Playing Early Stages Of Tournaments

The early stages of a tournament play a significant role in how the rest of the tournament will play out for you. If you gain an early chip stack you can use it to your advantage and can have a smooth ride throughout the rest of the tournament. If you are unsuccessful in doubling up a couple of times, you may find yourself pushing all-in on a regular basis, later on, to keep up with the blinds and to have a decent chance of winning the tournament. According to there are three main strategies that people adopt in the early stages and these will be analyzed in terms of their advantages and disadvantages.

The first strategy that people adopt is to play more aggressively than normal to gain an early chip advantage on the rest of the competition. Players tend to play more hands than normal and you will find that a lot of fish will either double up or get eliminated. The good thing about adopting this style of play is that it sets you up for the rest of the tournament if you get a couple of early double-ups. On the other hand, if you get eliminated you haven’t wasted a huge amount of time for no reward. You will find that these types of players don’t have very consistent results but will have a limited amount of quality results. I use to use this style until I realized that I was wasting too many buy-ins and the wins weren’t consistent enough to justify playing this way. If you can pull it off it certainly does have its advantages. But to the regular player, I don’t believe this is the best style to play within the early stages of the tournament.

The second type of play is one in which players do not change their strategy no matter what level of the tournament they’re in. Some players like to play the same way throughout the tournament, although it must be said that these players are usually in the beginning stages of their poker careers. This method doesn’t have any real advantages or disadvantages except for the fact that you will be taking on more donkeys. If you are involved in a hand you are more likely to be paid off or sucked out on during the early stages while the fish are still swimming. You need to take into account the fact that things may not always go to plan to play this way in the early stages. Sharks can even be playing looser than normal and take advantage so be careful. Overall though, playing an average style of the game early on won’t have a huge effect on the outcome of the tournament for you. Your level of experience and skill will determine how you perform if you decide to take this route in the early stages of a tournament.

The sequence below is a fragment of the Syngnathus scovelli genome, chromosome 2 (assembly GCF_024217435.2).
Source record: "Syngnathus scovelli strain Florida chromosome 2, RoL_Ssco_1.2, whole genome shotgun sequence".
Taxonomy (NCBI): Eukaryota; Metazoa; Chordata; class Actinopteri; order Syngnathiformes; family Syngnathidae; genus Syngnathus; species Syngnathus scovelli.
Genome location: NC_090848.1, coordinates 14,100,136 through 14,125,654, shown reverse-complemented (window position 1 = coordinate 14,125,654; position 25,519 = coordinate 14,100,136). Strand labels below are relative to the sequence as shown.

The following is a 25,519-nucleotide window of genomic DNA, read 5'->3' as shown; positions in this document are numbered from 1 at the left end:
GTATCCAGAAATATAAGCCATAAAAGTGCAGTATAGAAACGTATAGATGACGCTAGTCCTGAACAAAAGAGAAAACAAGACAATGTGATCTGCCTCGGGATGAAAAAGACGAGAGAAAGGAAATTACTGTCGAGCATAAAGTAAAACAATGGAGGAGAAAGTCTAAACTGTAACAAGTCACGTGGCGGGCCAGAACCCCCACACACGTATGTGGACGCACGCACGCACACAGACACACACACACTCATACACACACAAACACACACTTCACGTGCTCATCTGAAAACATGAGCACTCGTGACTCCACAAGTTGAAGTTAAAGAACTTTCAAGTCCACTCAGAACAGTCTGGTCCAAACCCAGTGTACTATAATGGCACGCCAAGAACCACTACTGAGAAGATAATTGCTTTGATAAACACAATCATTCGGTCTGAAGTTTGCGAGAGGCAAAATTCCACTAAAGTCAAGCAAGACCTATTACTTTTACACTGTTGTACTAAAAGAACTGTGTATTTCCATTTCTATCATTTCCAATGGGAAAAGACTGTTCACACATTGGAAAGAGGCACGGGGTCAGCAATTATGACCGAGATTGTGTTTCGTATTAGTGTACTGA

Lastly, the method that I adopt in the early stages of a tourney is a tighter than average game. I rarely get involved in the early stages when I don’t have to and I have a high percentage of winning hands when I do play. I normally play around 15-20% of hands in the first hour which is quite tight in comparison with the rest of the tournament. You will find that if you adopt this method that you can find a double up or two quite easily if the cards permit. The donkeys won’t even realize that you haven’t been playing many hands and will pay you off. If the cards don’t come early on then you will have a similar chip stack to the one that you started with. This is not a big deal as there will be plenty of opportunities to double up later in the tourney. If you have any sort of decent cards you should be able to double up a least once in the early stages. This is a good position to be in after the early stages because you can settle in, loosen up a bit and there aren’t as many donkeys to compete with.

The negatives associated with this method are that you can be setting yourself up to be short-stacked if you don’t get any action early on or if you play too tight. This can result in you having to push your chips in later on when you don’t really want to. This makes the middle stages a lot tougher because you don’t have many chips to play with. You can also be punished severely if you lose one of the few hands that you play. Because you aren’t playing very many, every win will count and a loss can cripple you. If you adopt this method like I do you have to take these factors into account and be wary of getting sucked out. This method does however allow you more opportunity to compete in the middle and later stages of the tourneys. My statistics have certainly reflected that. Make sure you choose a style that suits your game and then master it, chopping and changing early on can have disastrous effects. Sort your early game out and you will find that you have more opportunities to attack the later stages.